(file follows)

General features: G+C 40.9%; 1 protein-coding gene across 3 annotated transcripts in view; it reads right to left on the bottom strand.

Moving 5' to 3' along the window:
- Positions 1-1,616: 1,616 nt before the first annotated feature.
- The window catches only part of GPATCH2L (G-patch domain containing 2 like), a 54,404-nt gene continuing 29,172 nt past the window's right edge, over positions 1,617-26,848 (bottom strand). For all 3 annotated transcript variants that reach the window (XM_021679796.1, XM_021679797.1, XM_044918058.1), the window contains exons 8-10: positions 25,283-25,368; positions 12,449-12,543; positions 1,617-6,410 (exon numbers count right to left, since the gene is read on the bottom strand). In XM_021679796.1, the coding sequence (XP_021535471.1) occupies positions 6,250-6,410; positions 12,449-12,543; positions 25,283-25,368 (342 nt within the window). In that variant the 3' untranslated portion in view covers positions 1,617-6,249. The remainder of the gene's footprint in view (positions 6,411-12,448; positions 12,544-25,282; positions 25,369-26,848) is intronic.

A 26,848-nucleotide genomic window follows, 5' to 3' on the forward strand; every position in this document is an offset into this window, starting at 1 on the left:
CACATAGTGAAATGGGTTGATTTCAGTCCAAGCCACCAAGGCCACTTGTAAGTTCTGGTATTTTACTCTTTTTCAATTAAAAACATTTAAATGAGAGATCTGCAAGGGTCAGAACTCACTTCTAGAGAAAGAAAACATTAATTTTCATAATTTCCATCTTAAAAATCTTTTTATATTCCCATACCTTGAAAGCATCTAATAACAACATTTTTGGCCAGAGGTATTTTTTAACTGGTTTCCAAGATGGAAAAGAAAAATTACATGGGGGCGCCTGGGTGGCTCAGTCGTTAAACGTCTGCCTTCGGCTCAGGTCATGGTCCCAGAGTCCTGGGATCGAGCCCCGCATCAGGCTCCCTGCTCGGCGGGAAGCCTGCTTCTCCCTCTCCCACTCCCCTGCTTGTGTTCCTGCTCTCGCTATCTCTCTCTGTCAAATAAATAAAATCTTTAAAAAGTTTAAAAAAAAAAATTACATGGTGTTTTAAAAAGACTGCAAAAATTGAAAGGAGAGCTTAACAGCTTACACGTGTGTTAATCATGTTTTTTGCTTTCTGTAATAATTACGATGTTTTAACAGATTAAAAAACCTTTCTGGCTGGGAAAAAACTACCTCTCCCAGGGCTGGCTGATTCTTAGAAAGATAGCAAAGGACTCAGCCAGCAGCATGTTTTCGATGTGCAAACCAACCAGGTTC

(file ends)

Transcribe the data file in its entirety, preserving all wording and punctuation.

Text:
General features: G+C 40.9%; 1 protein-coding gene across 3 annotated transcripts in view; it reads right to left on the bottom strand.

Moving 5' to 3' along the window:
- Positions 1-1,616: 1,616 nt before the first annotated feature.
- The window catches only part of GPATCH2L (G-patch domain containing 2 like), a 54,404-nt gene continuing 29,172 nt past the window's right edge, over positions 1,617-26,848 (bottom strand). For all 3 annotated transcript variants that reach the window (XM_021679796.1, XM_021679797.1, XM_044918058.1), the window contains exons 8-10: positions 25,283-25,368; positions 12,449-12,543; positions 1,617-6,410 (exon numbers count right to left, since the gene is read on the bottom strand). In XM_021679796.1, the coding sequence (XP_021535471.1) occupies positions 6,250-6,410; positions 12,449-12,543; positions 25,283-25,368 (342 nt within the window). In that variant the 3' untranslated portion in view covers positions 1,617-6,249. The remainder of the gene's footprint in view (positions 6,411-12,448; positions 12,544-25,282; positions 25,369-26,848) is intronic.

A 26,848-nucleotide genomic window follows, 5' to 3' on the forward strand; every position in this document is an offset into this window, starting at 1 on the left:
CACATAGTGAAATGGGTTGATTTCAGTCCAAGCCACCAAGGCCACTTGTAAGTTCTGGTATTTTACTCTTTTTCAATTAAAAACATTTAAATGAGAGATCTGCAAGGGTCAGAACTCACTTCTAGAGAAAGAAAACATTAATTTTCATAATTTCCATCTTAAAAATCTTTTTATATTCCCATACCTTGAAAGCATCTAATAACAACATTTTTGGCCAGAGGTATTTTTTAACTGGTTTCCAAGATGGAAAAGAAAAATTACATGGGGGCGCCTGGGTGGCTCAGTCGTTAAACGTCTGCCTTCGGCTCAGGTCATGGTCCCAGAGTCCTGGGATCGAGCCCCGCATCAGGCTCCCTGCTCGGCGGGAAGCCTGCTTCTCCCTCTCCCACTCCCCTGCTTGTGTTCCTGCTCTCGCTATCTCTCTCTGTCAAATAAATAAAATCTTTAAAAAGTTTAAAAAAAAAAATTACATGGTGTTTTAAAAAGACTGCAAAAATTGAAAGGAGAGCTTAACAGCTTACACGTGTGTTAATCATGTTTTTTGCTTTCTGTAATAATTACGATGTTTTAACAGATTAAAAAACCTTTCTGGCTGGGAAAAAACTACCTCTCCCAGGGCTGGCTGATTCTTAGAAAGATAGCAAAGGACTCAGCCAGCAGCATGTTTTCGATGTGCAAACCAACCAGGTTC